In recent years there has also been a huge glut of previously unissued live works by ‘Classic Rock’ acts, such as the Live at the BBC series, Live at the Fillmore [Jefferson Airplane, Santana, Janis Joplin… you know Bill Graham also recorded AND FILMED a lot, if not all the acts that played there…] and the King Biscuit Flour Hour series. We’ve also seen additional or expanded live releases by the Who [Isle of Wight, and TWO expanded Live at Leeds packages], Jimi Hendrix [always a target for the questionably legal release, hopefullly the family is getting some $ for these releases], the Led Zeppelin live album that for years the band refused to do [saying The Song Remains the Same would be the only live release… how many Benjamins did it take to change Jimmy Page’s mind?] and the Doors Hollywood bowl appearance [with a rehersal added too! Which do you think Jim was more sober for?] and The Band’s Last Waltz. Again, all these recoding paid for and/or written off years ago. How many of these are truly quality performances? Is there historical significance to any of these performances? Okay, I’ll grant the BBC tend to be very good and the Zep is very good, but I do not have much interest in a lot of this any more; I am looking for something NEW, not rehashing past glories. Is this just the record company’s last grab at the Baby Boomer’s yearn for nostalgia?

This is the same argument I have against endless repackaging of bands. How many Best of the Doors are there? Aerosmith? The Stones? The Beatles? The Who? Record companies issue these because the material is all ready paid for several times over, it’s proven to sell and they usually pay a lower royalty rate on repackaged material. It’s a money grab by the record company!

I have nothing against getting a best of to check out a band you know little about, just don’t get fooled into buying the same song ten different times. And beware of the live album… once you have it you will forget your real concert experience and only remember what you hear on that piece of plastic.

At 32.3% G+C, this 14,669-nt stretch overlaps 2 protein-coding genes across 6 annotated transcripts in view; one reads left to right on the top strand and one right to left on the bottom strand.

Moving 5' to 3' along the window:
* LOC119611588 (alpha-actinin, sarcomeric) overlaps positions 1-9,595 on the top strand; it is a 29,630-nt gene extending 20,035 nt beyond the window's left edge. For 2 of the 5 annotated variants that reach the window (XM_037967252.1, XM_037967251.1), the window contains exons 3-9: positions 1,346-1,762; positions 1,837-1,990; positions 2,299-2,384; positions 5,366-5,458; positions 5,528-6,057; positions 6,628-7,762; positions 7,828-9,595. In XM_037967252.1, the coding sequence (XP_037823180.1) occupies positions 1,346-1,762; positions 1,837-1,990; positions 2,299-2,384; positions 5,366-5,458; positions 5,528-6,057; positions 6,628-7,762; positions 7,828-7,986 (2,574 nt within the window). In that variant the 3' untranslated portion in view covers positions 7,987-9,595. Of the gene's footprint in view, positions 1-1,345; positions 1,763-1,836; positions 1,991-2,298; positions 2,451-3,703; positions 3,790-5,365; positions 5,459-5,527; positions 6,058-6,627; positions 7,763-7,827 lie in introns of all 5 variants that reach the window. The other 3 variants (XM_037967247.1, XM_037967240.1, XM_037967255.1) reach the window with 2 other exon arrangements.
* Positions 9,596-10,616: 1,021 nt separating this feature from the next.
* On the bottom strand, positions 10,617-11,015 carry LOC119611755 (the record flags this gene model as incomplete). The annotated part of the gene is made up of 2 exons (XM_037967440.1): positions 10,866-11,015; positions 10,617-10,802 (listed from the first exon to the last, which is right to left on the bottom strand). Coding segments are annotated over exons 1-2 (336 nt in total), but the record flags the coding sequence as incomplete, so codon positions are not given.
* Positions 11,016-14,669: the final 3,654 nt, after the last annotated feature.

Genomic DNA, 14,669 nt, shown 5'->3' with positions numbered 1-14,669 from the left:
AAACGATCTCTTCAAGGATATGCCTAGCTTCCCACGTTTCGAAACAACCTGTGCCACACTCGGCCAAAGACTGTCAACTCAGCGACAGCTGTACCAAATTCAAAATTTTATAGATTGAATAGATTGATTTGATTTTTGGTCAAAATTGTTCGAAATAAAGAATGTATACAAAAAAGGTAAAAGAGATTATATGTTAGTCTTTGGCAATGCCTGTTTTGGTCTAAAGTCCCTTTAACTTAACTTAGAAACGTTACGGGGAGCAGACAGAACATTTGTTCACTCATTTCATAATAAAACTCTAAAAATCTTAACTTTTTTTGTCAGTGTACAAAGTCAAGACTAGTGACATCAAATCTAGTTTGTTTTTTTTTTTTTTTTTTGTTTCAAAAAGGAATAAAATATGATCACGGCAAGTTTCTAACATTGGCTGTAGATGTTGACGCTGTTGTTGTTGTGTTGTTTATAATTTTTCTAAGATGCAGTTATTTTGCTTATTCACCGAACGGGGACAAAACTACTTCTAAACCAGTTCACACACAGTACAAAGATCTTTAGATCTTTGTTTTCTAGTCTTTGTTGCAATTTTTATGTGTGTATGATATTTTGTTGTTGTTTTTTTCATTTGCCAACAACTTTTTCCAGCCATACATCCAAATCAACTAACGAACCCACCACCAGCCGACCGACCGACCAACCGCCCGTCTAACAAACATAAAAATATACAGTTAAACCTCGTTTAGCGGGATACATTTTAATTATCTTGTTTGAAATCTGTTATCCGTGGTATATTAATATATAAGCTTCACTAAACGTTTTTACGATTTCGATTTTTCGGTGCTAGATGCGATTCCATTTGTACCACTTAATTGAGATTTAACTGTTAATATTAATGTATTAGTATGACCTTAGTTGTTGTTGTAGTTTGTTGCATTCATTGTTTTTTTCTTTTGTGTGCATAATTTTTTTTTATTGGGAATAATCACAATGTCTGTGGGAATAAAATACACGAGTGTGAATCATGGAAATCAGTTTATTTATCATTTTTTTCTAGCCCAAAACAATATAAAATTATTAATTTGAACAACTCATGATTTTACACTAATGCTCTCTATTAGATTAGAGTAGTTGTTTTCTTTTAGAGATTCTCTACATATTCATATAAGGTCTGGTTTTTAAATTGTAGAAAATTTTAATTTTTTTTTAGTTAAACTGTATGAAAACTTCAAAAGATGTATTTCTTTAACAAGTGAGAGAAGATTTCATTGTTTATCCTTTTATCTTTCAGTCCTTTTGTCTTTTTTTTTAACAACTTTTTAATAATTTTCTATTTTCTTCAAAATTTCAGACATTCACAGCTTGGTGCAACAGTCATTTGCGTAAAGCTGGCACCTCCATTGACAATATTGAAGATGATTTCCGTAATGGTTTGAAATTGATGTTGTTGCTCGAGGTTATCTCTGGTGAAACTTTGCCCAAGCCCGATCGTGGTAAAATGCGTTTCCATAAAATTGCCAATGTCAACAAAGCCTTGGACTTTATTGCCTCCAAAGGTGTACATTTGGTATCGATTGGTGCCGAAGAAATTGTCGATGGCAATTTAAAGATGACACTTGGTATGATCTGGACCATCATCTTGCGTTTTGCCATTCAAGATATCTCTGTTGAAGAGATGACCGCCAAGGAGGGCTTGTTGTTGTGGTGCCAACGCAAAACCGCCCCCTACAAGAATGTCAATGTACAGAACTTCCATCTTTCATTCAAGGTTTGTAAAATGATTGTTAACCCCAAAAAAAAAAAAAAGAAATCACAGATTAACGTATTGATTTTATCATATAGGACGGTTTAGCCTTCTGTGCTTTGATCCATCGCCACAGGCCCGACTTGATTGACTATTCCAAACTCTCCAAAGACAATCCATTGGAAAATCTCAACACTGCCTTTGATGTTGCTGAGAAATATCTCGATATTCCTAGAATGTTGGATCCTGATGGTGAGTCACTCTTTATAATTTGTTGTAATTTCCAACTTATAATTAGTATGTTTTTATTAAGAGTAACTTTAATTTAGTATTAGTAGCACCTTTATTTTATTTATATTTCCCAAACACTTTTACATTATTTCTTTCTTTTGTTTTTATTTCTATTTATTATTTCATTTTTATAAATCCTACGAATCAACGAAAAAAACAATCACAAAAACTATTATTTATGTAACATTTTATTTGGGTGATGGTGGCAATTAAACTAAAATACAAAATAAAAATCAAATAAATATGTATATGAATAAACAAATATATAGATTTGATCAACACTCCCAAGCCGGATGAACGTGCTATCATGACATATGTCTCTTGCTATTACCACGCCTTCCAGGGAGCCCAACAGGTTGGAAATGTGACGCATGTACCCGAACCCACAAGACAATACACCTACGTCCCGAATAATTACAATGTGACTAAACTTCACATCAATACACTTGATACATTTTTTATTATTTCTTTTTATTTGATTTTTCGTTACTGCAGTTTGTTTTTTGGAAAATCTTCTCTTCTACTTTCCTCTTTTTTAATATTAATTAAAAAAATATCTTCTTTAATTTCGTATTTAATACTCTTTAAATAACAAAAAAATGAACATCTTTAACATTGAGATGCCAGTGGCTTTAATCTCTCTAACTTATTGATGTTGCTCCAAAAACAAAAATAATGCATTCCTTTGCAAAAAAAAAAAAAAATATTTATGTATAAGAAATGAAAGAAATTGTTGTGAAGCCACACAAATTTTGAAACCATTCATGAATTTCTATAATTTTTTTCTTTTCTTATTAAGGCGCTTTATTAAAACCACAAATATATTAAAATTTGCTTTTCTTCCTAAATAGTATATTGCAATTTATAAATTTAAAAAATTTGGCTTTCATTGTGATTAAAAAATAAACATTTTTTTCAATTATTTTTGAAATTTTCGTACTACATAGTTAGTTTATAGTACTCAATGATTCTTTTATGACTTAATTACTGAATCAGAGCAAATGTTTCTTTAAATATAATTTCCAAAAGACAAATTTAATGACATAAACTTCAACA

Artists and Bands

Graham Coxon Live

The Departure sound, and look, like your typical nu-new-nu-wave band. Skinny boys with slightly stupid haircuts and straight clothes. Most of the songs sound the same, with verses about “you” and “I” and maybe a gap for some foppish posing. The songs churn past you, with the occasionally inspired elastic band riff to mark a bridge, or, if they’re feeling adventurous, a bit of feedback. “Graham Coxon is in the room next to us”, says the singer. “I’ve not been brave enough to go say hello yet.” That, you limp wristed mockery of masculinity, is because you realise that you are before a great man. Go away with your over-polished, under-mixed, asexual pop.

Graham Coxon is 35, going on 16. Despite flirting with the genre, in and around the ‘Modern Life’ era, he never really got on with the new wave, snappy kind of pop. It lacked room for chaos. Graham Coxon is a man who likes chaos. It may have been produced and EQ’d away on the albums, but live, you always knew Coxon had a penchant for destructive sound forms that bordered on the unhealthy, perhaps even, the maniacal. Despite having as many guitars, and even smaller amps, than the previous bands, Coxon’s group is twice as loud, several times heavier, and a lot more focused than the preceding acts.

Opener ‘Spectacular’ was always going to be exactly that. Just shy of two minutes into the set and already Telecasters are in the air, strings are being bent to the point of snapping, picks are bludgeoned into strings, and amps are dragged, kicking and screaming, into feedback. The ears, too, are already ringing – Coxon has his own brand of tinnitus. No posturing here. He wears his guitars at a workman-like height; no low slung guitar thrusting. And if he needs to stick his leg into the air and hop until he falls over, then that’s just what he’ll do.